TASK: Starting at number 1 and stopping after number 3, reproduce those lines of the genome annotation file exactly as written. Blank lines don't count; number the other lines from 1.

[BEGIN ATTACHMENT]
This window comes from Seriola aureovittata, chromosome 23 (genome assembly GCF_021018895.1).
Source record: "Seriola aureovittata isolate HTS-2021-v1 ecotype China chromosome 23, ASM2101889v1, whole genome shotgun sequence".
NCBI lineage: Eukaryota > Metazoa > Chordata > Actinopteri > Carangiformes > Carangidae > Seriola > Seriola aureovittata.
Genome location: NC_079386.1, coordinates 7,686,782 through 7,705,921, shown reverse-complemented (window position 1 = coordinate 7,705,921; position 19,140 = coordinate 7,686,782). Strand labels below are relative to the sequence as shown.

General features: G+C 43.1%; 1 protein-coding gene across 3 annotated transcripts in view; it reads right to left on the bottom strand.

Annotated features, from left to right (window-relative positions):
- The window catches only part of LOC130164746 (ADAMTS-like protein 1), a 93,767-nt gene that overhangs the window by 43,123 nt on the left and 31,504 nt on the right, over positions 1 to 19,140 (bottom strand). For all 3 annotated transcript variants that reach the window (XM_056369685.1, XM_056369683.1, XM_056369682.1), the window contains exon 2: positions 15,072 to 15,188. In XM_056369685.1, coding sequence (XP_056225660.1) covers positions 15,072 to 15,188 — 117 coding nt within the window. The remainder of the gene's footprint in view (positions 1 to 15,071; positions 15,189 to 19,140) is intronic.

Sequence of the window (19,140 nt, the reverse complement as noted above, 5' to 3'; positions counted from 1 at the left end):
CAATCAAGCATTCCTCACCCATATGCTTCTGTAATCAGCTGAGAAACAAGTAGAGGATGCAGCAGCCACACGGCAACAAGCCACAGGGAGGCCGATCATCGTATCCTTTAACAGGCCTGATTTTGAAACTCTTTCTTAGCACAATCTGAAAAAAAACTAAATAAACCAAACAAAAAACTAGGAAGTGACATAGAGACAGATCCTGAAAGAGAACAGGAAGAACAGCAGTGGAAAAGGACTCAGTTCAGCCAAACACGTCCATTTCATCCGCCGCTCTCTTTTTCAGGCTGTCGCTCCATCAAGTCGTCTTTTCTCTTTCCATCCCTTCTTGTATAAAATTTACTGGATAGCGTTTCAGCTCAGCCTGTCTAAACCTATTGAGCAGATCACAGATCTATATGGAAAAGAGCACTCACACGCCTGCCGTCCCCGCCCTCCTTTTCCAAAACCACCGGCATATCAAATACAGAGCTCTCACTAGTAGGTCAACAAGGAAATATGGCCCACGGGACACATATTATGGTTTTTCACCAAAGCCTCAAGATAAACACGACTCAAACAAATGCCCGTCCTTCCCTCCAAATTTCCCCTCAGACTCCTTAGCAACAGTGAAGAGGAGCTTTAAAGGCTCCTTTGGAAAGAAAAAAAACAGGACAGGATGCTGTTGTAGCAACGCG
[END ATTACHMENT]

This window comes from Seriola aureovittata, chromosome 23 (genome assembly GCF_021018895.1).
Source record: "Seriola aureovittata isolate HTS-2021-v1 ecotype China chromosome 23, ASM2101889v1, whole genome shotgun sequence".
NCBI lineage: Eukaryota > Metazoa > Chordata > Actinopteri > Carangiformes > Carangidae > Seriola > Seriola aureovittata.